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Somewhat apocryphal stories abound regarding Carol Reed discovering musician Anton Karas while scouring Vienna bars and nightclubs. Reed actually heard Karas playing at a production party and insisted the Austrian zither player come to Reed's hotel room and record songs to use for the contract. Later in production, Reed realized he wanted to use Karas' music for the whole film and flew Karas out to London to record the score. Karas became a top-selling musician thanks to the film and opened a nightclub called "The Third Man" in Vienna, which he ran to the end of his days.
TIE #50 Cloud Atlas
Composers: Tom Tykwer, Johnny Klmek, Reinhold Heil
Points: 49 Number of ballots: 3 Highest ranking: #3 on 1 ballot
Bernard Herrmann's wife says that when Martin Scorsese, then relatively unknown, called her famous husband to ask Hermann to do the score, he at first refused saying, "I don't write music for car movies." Hermann only accepted after reading the script, and then wrote a highly original score using dissonant brass to punctuate the inner emotions of Travis.
TIE #47 Edward Scissorhands
Composer: Danny Elfman
Points: 50 Number of ballots: 5 Highest ranking: #6 on 1 ballot
Tim Burton had asked Robert Smith of The Cure to do the soundtrack, and had even sent the script. Robert was busy recording "Disintegration" at the time, and didn't know who Burton was, so passed up the opportunity, handing Danny Elfman the job.
TIE #47 Rocky
Composer: Bill Conti
Points: 50 Number of ballots: 3 Highest ranking: #5 on 1 ballot
"Avildsen wanted to maintain this classic fairy tale feeling about it.” But Conti knew it was crucial to ground the film’s score in something less “fairytale” than Beethoven. “I reminded him that we were in the streets of Philadelphia, I should bring in some of the other elements of the day. Meaning it was supposed to be real time in ’76 and we should have music of the street, along with the classic feel of a timeless fairytale.”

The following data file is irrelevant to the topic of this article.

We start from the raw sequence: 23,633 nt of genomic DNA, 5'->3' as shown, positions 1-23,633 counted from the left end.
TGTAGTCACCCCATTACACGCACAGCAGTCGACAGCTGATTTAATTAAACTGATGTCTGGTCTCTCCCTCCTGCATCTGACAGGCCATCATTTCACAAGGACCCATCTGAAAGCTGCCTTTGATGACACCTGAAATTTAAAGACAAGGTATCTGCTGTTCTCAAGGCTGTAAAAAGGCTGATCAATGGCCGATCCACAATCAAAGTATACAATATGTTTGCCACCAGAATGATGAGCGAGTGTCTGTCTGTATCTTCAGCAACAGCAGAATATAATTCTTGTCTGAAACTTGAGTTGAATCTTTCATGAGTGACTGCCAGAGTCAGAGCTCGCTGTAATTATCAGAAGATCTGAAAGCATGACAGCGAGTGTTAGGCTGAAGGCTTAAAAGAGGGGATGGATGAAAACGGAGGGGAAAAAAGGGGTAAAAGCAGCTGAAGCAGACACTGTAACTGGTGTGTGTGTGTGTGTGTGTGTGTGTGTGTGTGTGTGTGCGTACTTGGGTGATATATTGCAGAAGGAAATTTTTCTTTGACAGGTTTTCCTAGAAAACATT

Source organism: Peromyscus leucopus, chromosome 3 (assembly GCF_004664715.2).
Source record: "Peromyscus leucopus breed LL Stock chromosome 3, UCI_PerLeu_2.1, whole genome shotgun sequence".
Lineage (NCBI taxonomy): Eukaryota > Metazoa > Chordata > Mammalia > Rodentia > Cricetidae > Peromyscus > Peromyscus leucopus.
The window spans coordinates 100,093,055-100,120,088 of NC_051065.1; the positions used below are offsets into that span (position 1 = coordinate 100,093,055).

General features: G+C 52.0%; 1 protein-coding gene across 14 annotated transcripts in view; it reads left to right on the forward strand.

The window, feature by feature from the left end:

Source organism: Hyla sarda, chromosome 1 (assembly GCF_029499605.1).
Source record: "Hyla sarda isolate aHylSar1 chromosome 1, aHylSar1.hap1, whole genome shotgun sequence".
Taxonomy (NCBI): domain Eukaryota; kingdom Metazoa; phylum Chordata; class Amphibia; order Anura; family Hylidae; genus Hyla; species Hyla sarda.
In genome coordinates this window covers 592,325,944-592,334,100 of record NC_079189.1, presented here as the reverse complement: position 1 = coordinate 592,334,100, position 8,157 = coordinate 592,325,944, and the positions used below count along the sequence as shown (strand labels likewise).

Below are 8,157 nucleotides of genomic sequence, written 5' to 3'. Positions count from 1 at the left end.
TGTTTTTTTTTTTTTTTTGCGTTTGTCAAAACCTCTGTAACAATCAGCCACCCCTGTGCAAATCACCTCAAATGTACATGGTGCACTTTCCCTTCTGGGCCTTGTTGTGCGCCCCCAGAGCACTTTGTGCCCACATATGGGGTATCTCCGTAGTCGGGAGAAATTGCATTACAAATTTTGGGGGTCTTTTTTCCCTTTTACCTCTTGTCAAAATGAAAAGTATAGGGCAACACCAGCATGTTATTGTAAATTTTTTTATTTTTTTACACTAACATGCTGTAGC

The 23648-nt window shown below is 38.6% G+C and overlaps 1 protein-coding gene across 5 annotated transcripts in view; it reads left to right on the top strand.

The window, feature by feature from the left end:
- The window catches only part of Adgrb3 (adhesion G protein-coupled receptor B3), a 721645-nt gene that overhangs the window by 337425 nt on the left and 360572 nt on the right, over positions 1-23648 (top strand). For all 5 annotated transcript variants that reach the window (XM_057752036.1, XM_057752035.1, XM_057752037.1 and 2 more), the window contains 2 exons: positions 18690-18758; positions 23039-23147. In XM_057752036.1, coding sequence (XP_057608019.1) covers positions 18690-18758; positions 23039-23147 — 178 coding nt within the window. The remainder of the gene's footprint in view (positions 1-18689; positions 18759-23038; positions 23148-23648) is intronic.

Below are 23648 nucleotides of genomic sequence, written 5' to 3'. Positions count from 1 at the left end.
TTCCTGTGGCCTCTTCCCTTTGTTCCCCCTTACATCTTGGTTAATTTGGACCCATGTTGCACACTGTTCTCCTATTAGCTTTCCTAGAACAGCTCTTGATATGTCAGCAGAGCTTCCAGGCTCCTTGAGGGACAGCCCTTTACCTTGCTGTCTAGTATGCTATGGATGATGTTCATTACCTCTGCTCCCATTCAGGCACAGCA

Composer: Hans Zimmer
Points: 51 Number of ballots: 6 Highest ranking: #15 on 4 ballots
Composer Hans Zimmer was instructed by Christopher Nolan to make a unique score: "it's time to reinvent. The endless string ostinatos need to go by the wayside, the big drums are probably in the bin." Nolan did not provide Zimmer a script or any plot details for writing music for the film, and instead gave the composer "one page of text" that "had more to do with Zimmer's story than the plot of the movie."
In the opening scene, the sounds of a string quartet can be heard tuning up for a performance in the soundtrack. Just before the title rolls down, you hear a conductor tap on his music stand to ready the quartet for a performance. The people tuning up are the Kronos Quartet, who played most of the music for the film. The maestro bringing them to attention is Darren Aronofsky, the director.
TIE #43 Fargo
Composer: Carter Burwell
Points: 52 Number of ballots: 7 Highest ranking: #4 on 1 ballot
Not only was "Feed the Birds" Walt Disney's favorite song in the film, but it is said that anytime he visited the Sherman brothers (Robert B. Sherman and Richard M. Sherman) during the rest of his life, all he would have to do was say, "Play it," and they knew he wanted to hear "Feed the Birds".